Your browser sent a request that this server could not understand:
Nurse uses own experiences to help patients
By Scott Bandle
Tuesday, July 20, 2010 2:28 PM CDT
Newly diagnosed multiple sclerosis patients are anxious and have a lot of questions about their conditions. Some find answers with Bridgeton resident Michelle Keating.
She was diagnosed with MS in 1981, but works full shifts as a registered nurse at St. John's Mercy Hospital in the David C. Pratt Cancer Center. She co-facilitates the MS, Fun, Food and Friends, a support group for MS patients.
For her efforts, the Bridgeton City Council recently honored Keating with a plaque and a resolution.
"I live with it on a day-to-day basis, but I don't let it stop me," Keating, 54, said. "It can be tough, because MS is hard on your body."
Multiple sclerosis is a disease of the central nervous system. It affects the brain, spinal and optic nerves. Symptoms include trouble with walking, eyesight, and bowel and bladder control. Keating walks with a leg brace and a crutch.
"Michelle is super because she has had MS for a long time and still works," said Debbie Morrissey, 58, an MS patient who also is the support group's co-facilitator. "It's a reassurance. Sometimes, you feel like you're the only one who has it."
The disease didn't stop Keating from starting a family. Her doctor said she could have children. However, he also urged her to think of all of the work that goes into raising a family.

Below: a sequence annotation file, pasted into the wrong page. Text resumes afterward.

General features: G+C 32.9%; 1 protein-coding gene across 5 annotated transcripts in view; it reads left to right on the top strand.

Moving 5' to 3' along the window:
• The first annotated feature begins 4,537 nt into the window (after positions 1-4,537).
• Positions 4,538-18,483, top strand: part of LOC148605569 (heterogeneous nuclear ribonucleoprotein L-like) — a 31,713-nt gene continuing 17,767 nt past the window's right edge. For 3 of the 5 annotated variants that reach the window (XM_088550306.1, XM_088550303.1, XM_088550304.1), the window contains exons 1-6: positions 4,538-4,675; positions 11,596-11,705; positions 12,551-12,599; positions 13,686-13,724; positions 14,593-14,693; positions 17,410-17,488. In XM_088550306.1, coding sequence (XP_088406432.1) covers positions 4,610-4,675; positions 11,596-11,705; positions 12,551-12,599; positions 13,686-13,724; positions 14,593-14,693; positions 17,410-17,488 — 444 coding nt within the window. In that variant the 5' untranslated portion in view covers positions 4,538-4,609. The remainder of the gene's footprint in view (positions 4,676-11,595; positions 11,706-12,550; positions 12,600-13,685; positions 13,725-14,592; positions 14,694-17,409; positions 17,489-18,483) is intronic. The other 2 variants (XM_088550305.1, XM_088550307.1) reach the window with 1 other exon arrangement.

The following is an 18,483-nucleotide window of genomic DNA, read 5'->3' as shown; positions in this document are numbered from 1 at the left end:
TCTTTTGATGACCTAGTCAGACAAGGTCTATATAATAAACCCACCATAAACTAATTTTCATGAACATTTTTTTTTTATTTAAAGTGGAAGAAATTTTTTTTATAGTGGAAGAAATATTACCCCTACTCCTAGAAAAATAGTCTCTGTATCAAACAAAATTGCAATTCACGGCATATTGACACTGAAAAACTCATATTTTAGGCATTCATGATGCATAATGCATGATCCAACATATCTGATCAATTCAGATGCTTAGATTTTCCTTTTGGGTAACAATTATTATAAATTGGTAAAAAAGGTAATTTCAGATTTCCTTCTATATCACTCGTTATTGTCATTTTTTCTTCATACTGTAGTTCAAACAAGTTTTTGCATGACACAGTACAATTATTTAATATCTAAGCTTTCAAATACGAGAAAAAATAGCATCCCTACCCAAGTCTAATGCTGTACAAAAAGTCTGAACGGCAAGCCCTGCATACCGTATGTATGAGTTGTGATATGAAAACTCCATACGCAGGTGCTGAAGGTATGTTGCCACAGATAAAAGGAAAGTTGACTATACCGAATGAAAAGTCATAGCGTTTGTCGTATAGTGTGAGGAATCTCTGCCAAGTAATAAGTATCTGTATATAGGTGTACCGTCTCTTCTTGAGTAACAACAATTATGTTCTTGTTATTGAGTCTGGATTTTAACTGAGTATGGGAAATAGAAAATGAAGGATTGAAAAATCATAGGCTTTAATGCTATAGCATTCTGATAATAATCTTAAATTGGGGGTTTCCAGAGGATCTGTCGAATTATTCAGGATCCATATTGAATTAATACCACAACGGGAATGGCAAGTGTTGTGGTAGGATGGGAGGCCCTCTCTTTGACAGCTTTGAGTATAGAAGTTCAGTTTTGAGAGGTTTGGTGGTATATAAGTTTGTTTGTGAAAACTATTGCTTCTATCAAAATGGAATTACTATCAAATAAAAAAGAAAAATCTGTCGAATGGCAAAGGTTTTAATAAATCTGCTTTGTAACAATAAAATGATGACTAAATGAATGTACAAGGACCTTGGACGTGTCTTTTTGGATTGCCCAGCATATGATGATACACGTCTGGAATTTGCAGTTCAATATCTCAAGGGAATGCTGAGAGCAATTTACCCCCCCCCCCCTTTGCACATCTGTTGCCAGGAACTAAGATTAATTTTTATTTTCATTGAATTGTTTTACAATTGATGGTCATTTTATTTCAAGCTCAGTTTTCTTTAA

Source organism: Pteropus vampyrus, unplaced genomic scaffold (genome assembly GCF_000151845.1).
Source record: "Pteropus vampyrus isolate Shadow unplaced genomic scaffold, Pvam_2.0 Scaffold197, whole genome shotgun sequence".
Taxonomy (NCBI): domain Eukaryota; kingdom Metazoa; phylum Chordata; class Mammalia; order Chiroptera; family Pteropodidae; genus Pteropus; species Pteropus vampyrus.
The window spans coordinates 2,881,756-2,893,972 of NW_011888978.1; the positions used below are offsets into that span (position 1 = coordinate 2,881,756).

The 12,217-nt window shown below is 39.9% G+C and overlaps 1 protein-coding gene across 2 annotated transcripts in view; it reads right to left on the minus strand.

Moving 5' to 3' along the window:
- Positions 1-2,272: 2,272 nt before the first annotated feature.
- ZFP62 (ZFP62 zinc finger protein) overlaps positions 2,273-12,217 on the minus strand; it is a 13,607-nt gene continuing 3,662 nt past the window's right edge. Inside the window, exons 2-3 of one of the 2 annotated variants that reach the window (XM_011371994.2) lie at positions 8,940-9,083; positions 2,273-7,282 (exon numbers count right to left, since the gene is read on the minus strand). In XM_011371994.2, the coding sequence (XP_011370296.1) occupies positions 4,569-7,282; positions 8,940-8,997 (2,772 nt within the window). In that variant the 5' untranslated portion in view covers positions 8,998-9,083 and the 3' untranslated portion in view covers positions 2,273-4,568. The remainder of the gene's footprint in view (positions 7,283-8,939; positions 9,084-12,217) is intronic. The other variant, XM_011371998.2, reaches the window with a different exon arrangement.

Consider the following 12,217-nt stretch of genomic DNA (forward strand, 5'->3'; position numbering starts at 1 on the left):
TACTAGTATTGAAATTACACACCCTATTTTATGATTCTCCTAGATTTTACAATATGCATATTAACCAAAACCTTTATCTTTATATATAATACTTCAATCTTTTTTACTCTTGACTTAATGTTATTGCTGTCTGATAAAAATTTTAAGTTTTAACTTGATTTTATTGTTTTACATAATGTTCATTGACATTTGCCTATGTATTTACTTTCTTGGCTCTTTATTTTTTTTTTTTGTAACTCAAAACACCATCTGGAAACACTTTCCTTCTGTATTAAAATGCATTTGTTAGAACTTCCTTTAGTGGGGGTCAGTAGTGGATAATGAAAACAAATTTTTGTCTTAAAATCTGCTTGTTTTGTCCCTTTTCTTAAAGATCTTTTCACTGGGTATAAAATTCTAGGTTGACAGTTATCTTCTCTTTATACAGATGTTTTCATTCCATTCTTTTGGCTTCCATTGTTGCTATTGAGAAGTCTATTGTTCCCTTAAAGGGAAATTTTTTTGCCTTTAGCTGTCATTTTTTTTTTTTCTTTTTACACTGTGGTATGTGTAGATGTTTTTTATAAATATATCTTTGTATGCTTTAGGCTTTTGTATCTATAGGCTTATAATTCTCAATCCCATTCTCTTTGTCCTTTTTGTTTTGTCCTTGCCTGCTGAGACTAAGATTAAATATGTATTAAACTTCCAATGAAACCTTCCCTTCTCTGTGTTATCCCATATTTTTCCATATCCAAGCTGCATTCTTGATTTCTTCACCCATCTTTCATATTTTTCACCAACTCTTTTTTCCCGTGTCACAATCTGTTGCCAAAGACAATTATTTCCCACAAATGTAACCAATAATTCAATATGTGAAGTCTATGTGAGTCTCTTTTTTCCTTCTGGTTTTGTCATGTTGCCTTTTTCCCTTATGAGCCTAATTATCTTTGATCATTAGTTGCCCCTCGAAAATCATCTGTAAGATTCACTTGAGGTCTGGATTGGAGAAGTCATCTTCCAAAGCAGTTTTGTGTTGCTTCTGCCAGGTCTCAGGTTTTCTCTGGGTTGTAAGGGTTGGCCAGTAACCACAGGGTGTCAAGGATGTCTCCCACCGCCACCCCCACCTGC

Keating had no doubts. She and her husband Rick, 54, have two children, Colleen, 27, and Shannon, 24.
"I cannot imagine not having a family," she said. "My children are so important part in my life."
The disease also affects other members of her family. Keating has a brother and a sister with MS.
Because of these experiences and her counseling, Keating became involved with national MS support groups and money-raising events.
She is on the board of directors for the Gateway Area Chapter of the National MS Society, which serves 90 counties in Missouri and Illinois. Keating also raises money for MS research. She and other people make jewelry called MS Awareness Beaded Bangles. Since 2005, they have raised $10,000.
"You keep working and don't give up," Keating said. "It helps to have a good sense of humor to get you through the day."
Multiple Sclerosis facts
Reach reporter Scott Bandle at email@example.com or 821-2462 ext. 734